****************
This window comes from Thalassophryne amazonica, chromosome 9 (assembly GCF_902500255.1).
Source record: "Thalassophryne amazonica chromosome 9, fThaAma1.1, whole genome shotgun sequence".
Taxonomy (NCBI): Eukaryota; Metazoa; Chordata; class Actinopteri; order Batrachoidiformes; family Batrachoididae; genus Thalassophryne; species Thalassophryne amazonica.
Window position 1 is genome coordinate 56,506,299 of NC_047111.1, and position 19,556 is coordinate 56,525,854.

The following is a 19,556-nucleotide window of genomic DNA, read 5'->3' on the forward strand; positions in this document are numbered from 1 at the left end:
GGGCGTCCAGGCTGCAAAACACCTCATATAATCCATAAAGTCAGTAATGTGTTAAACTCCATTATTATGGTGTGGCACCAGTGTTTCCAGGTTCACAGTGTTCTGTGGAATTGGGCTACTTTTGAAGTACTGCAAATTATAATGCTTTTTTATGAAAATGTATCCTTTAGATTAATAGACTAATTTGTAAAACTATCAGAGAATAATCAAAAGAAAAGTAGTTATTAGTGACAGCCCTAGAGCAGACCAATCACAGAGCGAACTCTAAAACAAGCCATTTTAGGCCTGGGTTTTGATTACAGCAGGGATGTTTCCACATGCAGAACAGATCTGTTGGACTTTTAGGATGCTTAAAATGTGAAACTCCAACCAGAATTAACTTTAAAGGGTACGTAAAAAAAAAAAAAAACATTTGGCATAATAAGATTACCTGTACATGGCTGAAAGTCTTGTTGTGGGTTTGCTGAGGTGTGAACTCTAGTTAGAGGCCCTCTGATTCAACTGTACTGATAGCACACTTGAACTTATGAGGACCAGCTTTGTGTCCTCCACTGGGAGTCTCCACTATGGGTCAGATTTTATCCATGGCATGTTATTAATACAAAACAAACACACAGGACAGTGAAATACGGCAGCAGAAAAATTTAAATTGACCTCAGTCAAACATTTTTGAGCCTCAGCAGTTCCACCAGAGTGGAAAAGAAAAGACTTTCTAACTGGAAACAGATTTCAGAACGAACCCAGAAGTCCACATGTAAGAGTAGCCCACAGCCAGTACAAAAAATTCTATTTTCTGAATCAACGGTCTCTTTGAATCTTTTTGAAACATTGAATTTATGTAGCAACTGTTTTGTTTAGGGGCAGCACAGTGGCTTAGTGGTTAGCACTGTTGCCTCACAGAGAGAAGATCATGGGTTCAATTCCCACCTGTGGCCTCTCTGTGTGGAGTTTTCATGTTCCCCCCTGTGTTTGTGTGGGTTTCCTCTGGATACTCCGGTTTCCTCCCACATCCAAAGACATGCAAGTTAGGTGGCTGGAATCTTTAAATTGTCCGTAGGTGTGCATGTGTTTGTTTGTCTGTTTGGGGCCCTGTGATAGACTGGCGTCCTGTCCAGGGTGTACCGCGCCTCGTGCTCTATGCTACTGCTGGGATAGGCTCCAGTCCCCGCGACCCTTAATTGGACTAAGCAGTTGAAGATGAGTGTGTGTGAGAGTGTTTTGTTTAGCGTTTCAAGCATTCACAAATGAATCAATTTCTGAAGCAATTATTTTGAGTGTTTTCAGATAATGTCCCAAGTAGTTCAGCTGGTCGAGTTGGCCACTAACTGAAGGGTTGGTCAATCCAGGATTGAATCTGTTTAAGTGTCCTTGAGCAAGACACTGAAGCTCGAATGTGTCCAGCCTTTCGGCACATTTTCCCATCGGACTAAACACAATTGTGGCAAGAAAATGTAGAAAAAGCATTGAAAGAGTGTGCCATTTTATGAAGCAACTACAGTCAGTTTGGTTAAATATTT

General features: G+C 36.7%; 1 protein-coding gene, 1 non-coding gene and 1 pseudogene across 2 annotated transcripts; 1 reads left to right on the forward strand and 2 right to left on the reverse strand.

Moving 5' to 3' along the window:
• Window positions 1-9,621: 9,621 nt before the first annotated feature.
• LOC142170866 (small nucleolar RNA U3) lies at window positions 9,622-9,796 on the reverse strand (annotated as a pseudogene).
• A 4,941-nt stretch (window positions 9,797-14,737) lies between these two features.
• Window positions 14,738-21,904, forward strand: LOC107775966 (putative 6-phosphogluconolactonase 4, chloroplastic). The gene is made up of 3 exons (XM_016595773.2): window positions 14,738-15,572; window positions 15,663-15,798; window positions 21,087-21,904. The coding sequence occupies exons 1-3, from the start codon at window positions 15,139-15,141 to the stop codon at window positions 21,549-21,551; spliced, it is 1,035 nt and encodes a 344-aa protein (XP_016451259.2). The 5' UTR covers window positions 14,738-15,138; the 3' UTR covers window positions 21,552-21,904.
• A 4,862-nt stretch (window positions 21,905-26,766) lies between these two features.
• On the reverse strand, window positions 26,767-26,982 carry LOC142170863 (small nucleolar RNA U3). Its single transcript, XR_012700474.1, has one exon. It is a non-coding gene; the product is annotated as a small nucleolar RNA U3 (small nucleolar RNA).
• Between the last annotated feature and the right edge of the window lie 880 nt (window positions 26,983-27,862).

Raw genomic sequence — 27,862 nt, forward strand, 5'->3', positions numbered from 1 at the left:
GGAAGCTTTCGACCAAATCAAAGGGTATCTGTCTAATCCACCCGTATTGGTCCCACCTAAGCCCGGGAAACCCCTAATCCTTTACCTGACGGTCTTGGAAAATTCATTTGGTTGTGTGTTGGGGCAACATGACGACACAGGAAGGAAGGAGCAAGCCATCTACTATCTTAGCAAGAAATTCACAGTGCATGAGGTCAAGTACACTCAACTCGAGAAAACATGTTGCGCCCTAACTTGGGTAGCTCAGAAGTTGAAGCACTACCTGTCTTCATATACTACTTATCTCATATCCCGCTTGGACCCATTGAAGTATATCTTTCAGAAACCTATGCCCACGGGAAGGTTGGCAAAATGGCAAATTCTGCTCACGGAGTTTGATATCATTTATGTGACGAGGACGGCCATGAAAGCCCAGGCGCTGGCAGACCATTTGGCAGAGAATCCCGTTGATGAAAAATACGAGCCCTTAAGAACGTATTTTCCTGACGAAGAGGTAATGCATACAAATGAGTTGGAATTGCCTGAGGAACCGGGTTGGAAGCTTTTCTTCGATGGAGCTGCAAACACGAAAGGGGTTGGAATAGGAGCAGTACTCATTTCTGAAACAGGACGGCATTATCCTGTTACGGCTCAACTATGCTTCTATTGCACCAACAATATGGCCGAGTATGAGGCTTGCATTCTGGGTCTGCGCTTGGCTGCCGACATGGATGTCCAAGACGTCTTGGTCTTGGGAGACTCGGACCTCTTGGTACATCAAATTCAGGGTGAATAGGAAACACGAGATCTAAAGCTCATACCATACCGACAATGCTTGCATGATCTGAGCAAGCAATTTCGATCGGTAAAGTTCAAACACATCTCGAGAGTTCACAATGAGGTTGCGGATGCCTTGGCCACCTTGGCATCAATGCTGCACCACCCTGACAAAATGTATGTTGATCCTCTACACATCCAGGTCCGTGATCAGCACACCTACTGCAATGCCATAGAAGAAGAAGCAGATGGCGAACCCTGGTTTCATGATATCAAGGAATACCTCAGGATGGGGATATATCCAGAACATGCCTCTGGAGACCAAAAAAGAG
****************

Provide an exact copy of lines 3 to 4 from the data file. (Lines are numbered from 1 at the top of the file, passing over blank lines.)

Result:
Taxonomy (NCBI): Eukaryota; Metazoa; Chordata; class Actinopteri; order Batrachoidiformes; family Batrachoididae; genus Thalassophryne; species Thalassophryne amazonica.
Window position 1 is genome coordinate 56,506,299 of NC_047111.1, and position 19,556 is coordinate 56,525,854.